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Hereditary sensory and autonomic neuropathy type 4
Hereditary sensory and autonomic neuropathy, type 4 (HSAN4) is an inherited disorder characterized by anhidrosis, insensitivity to pain, self-mutilating behavior and episodes of fever.
- CIP-anhidrosis syndrome
- Congenital insensitivity to pain-anhidrosis syndrome
- Hereditary sensory and autonomic neuropathy type IV
- Prevalence: -
- Inheritance: Autosomal recessive
- Age of onset: Infancy, Neonatal, Childhood
- ICD-10: G60.8
- OMIM: 256800
- UMLS: C0020074
- MeSH: -
- GARD: 3006
- MedDRA: -
Several hundred cases have been published.
The disease has an onset in early infancy. Consanguinity has been reported in 50% of patients. Episodic fevers, extreme hyperpyrexia and recurrent febrile convulsions (due to anhidrosis) as well as self-mutilation are usually the earliest signs of the disorder. The cardinal feature of HSAN4 is absence of or markedly decreased sweating. It is present on the trunk and upper extremities in 100% of cases, other areas of the body are variably affected. The skin becomes thick and callused with lichenification of palms, areas of hypotrichosis on the scalp and dystrophic nails. Pain and temperature perception are absent. With time, the sensory insensitivity is much more profound resulting in self-mutilation, auto-amputation, and corneal scarring. Patients have definite problems in healing of ectodermal structures, fractures are slow to heal and large weight bearing joints appear particularly susceptible to repeated trauma and frequently go on to the development of Charcot joints and osteomyelitis. Hypotonia and delayed developmental milestones are frequent in the early years, but normalize with age. Postural hypotension with compensatory tachycardia may be present, but not episodic hypertension. Less than 10% of patients have depressed deep tendon reflexes. Vibration sense is normal or moderately decreased. Scoliosis may be present (20%). Irritability, hyperactivity, and susceptibility to rages are frequent. Speech is usually clear, however, there can be severe learning difficulties.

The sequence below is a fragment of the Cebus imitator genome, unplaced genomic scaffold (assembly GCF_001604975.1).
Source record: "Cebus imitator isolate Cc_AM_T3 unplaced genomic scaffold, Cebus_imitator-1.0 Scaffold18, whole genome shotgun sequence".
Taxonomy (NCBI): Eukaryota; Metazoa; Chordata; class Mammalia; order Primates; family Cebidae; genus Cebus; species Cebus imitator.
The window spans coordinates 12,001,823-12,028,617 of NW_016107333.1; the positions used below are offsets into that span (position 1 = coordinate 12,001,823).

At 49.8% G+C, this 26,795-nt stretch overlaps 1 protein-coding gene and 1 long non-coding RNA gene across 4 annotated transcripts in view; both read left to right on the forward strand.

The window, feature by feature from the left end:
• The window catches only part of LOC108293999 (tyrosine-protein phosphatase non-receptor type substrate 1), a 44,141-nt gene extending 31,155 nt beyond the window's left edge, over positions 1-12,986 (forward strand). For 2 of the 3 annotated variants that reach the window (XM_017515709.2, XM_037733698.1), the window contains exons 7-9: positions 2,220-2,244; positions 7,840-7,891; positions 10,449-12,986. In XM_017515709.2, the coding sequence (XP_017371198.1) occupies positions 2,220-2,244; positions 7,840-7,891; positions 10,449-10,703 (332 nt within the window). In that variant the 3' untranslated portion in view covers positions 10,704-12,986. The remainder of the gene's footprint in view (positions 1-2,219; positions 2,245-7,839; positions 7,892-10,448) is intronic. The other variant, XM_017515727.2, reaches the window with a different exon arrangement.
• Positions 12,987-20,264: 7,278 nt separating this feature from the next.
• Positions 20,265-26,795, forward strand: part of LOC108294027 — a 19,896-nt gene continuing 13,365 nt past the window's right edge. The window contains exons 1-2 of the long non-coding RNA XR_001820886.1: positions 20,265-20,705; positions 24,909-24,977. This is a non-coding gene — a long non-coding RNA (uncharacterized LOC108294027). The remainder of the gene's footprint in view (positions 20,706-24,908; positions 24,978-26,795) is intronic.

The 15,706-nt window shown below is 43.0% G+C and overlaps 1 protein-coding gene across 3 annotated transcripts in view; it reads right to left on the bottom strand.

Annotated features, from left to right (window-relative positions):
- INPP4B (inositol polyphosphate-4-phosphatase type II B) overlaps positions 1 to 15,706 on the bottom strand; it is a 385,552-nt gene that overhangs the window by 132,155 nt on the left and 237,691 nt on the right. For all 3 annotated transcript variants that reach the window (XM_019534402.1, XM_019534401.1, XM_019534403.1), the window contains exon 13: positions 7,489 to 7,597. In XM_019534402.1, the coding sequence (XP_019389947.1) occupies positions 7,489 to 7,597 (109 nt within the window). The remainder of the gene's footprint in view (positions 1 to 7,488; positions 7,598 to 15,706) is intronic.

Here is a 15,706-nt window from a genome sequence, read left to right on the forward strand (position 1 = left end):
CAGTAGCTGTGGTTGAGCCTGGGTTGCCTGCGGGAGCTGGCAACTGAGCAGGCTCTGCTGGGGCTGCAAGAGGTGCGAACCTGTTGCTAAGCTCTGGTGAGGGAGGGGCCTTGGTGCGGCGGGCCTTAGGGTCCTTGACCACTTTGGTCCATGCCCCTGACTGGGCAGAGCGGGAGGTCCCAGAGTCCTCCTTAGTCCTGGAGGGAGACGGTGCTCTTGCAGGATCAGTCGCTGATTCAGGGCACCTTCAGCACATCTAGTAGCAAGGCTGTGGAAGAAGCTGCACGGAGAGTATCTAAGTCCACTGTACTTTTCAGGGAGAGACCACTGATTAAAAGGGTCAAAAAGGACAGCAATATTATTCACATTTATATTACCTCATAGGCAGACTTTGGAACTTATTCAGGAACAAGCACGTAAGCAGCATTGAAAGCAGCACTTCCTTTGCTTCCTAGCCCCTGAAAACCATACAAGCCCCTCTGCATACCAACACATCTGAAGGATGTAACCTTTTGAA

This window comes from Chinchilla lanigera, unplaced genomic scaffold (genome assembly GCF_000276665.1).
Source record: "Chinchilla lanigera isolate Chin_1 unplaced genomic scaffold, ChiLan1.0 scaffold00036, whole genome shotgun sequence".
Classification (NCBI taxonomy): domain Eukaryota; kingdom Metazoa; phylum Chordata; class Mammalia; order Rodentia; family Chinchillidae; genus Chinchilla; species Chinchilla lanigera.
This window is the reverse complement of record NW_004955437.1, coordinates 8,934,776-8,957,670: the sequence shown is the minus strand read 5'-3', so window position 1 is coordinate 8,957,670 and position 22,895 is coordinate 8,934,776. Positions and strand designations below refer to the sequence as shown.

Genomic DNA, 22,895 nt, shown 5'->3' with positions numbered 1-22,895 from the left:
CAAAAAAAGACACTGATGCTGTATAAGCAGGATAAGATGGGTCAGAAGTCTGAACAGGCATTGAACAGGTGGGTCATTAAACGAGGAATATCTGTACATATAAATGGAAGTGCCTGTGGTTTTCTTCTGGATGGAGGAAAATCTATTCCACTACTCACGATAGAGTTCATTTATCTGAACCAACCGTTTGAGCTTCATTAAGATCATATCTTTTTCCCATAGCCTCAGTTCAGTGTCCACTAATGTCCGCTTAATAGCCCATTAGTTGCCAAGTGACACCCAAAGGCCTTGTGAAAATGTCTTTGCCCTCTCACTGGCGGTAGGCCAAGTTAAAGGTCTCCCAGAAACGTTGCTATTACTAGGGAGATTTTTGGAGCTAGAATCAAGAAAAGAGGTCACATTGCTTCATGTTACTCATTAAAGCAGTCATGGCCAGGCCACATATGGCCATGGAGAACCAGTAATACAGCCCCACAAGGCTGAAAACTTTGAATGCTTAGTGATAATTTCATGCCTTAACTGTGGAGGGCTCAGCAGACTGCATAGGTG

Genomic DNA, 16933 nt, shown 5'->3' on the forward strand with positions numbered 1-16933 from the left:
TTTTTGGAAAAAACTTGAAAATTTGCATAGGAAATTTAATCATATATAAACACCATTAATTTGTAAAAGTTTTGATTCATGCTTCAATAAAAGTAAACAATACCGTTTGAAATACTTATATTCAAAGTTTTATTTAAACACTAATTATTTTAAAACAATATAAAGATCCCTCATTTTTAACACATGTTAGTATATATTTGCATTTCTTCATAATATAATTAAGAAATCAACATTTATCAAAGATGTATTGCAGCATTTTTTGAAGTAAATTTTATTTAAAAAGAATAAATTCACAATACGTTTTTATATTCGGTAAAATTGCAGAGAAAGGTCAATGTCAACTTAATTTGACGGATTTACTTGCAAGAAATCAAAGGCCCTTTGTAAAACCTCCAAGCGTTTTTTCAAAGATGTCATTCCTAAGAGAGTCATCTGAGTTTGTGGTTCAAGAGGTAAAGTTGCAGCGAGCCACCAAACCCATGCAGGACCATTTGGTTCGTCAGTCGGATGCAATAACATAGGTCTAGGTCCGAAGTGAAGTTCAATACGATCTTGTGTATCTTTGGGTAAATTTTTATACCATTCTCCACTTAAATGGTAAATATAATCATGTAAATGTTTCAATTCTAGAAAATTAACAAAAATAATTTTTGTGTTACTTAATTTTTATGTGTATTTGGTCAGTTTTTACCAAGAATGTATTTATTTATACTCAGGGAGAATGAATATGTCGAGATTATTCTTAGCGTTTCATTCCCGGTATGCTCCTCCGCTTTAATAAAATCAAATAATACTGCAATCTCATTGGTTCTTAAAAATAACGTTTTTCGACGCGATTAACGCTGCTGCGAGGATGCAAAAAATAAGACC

The HSAN4 gene, NTRK1 (TRKA), is localized to chromosome 1q21-22.
Diagnosis requires three clinical criteria: anhidrosis, decreased pain perception and intellectual deficit, and is confirmed by pharmacological tests and neuropathological findings. Due to numerous mutations, DNA diagnosis is not routinely used for clinical confirmation of diagnosis. Skin biopsy morphology of HSAN4 patients reveals deficient C and A-delta fibres in the epidermis and absent or hypoplastic dermal sweat glands without innervation.
Differential diagnosis includes other HSAN disorders. What distinguishes HSAN4 is the extensive involvement of ectodermal structures including skin, bone and nervous system, and especially absent or markedly decreased sweating.
The disease is transmitted as an autosomal recessive trait.
Management and treatment
Management is supportive of and oriented to control hyperthermia, prevention of self-mutilation and treatment of orthopaedic problems that potentially can cause severe and invalidating deformities. It is necessary to help families cope with behavioural and educational issues.
The prognosis for independent functions depends on the degree of disease expression and the ability to control the secondary clinical problems.